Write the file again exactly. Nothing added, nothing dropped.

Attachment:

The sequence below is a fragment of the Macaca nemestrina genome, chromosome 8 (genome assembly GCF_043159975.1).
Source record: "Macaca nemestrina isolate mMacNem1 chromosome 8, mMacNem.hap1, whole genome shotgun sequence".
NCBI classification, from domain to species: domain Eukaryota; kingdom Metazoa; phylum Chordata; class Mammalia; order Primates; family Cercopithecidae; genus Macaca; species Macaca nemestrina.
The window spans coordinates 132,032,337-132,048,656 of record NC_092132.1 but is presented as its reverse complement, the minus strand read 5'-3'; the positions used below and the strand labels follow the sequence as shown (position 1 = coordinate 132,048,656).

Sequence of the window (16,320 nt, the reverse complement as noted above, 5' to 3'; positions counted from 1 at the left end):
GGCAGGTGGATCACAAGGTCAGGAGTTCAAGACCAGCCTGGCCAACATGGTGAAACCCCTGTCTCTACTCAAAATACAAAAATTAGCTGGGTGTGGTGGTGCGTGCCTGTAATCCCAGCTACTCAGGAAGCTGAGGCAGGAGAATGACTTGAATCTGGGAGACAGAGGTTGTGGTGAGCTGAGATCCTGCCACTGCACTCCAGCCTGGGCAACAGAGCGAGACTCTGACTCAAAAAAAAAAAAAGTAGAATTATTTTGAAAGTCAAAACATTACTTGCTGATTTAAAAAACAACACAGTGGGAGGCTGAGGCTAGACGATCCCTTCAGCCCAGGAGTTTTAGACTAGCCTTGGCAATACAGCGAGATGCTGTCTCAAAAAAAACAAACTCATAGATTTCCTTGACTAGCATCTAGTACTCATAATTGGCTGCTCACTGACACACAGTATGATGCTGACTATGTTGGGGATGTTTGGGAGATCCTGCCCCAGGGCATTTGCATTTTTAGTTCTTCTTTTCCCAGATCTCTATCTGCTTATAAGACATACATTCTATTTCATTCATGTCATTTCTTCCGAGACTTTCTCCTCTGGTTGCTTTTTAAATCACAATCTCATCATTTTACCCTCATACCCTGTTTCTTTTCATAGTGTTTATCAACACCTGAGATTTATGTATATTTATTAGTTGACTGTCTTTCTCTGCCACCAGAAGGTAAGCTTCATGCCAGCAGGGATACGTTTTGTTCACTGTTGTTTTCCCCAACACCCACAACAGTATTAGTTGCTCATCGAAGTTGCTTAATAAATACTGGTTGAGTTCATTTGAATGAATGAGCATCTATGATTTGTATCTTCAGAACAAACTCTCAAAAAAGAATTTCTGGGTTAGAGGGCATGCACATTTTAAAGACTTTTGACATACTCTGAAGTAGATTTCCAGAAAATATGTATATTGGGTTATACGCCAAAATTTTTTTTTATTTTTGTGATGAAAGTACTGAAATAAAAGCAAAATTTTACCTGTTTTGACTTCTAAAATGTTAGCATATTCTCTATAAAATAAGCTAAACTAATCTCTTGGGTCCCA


The sequence below is a fragment of the Macaca nemestrina genome, chromosome 8 (genome assembly GCF_043159975.1).
Source record: "Macaca nemestrina isolate mMacNem1 chromosome 8, mMacNem.hap1, whole genome shotgun sequence".
NCBI classification, from domain to species: domain Eukaryota; kingdom Metazoa; phylum Chordata; class Mammalia; order Primates; family Cercopithecidae; genus Macaca; species Macaca nemestrina.
The window spans coordinates 132,032,337-132,048,656 of record NC_092132.1 but is presented as its reverse complement, the minus strand read 5'-3'; the positions used below and the strand labels follow the sequence as shown (position 1 = coordinate 132,048,656).

Sequence of the window (16,320 nt, the reverse complement as noted above, 5' to 3'; positions counted from 1 at the left end):
GGCAGGTGGATCACAAGGTCAGGAGTTCAAGACCAGCCTGGCCAACATGGTGAAACCCCTGTCTCTACTCAAAATACAAAAATTAGCTGGGTGTGGTGGTGCGTGCCTGTAATCCCAGCTACTCAGGAAGCTGAGGCAGGAGAATGACTTGAATCTGGGAGACAGAGGTTGTGGTGAGCTGAGATCCTGCCACTGCACTCCAGCCTGGGCAACAGAGCGAGACTCTGACTCAAAAAAAAAAAAAGTAGAATTATTTTGAAAGTCAAAACATTACTTGCTGATTTAAAAAACAACACAGTGGGAGGCTGAGGCTAGACGATCCCTTCAGCCCAGGAGTTTTAGACTAGCCTTGGCAATACAGCGAGATGCTGTCTCAAAAAAAACAAACTCATAGATTTCCTTGACTAGCATCTAGTACTCATAATTGGCTGCTCACTGACACACAGTATGATGCTGACTATGTTGGGGATGTTTGGGAGATCCTGCCCCAGGGCATTTGCATTTTTAGTTCTTCTTTTCCCAGATCTCTATCTGCTTATAAGACATACATTCTATTTCATTCATGTCATTTCTTCCGAGACTTTCTCCTCTGGTTGCTTTTTAAATCACAATCTCATCATTTTACCCTCATACCCTGTTTCTTTTCATAGTGTTTATCAACACCTGAGATTTATGTATATTTATTAGTTGACTGTCTTTCTCTGCCACCAGAAGGTAAGCTTCATGCCAGCAGGGATACGTTTTGTTCACTGTTGTTTTCCCCAACACCCACAACAGTATTAGTTGCTCATCGAAGTTGCTTAATAAATACTGGTTGAGTTCATTTGAATGAATGAGCATCTATGATTTGTATCTTCAGAACAAACTCTCAAAAAAGAATTTCTGGGTTAGAGGGCATGCACATTTTAAAGACTTTTGACATACTCTGAAGTAGATTTCCAGAAAATATGTATATTGGGTTATACGCCAAAATTTTTTTTTATTTTTGTGATGAAAGTACTGAAATAAAAGCAAAATTTTACCTGTTTTGACTTCTAAAATGTTAGCATATTCTCTATAAAATAAGCTAAACTAATCTCTTGGGTCCCA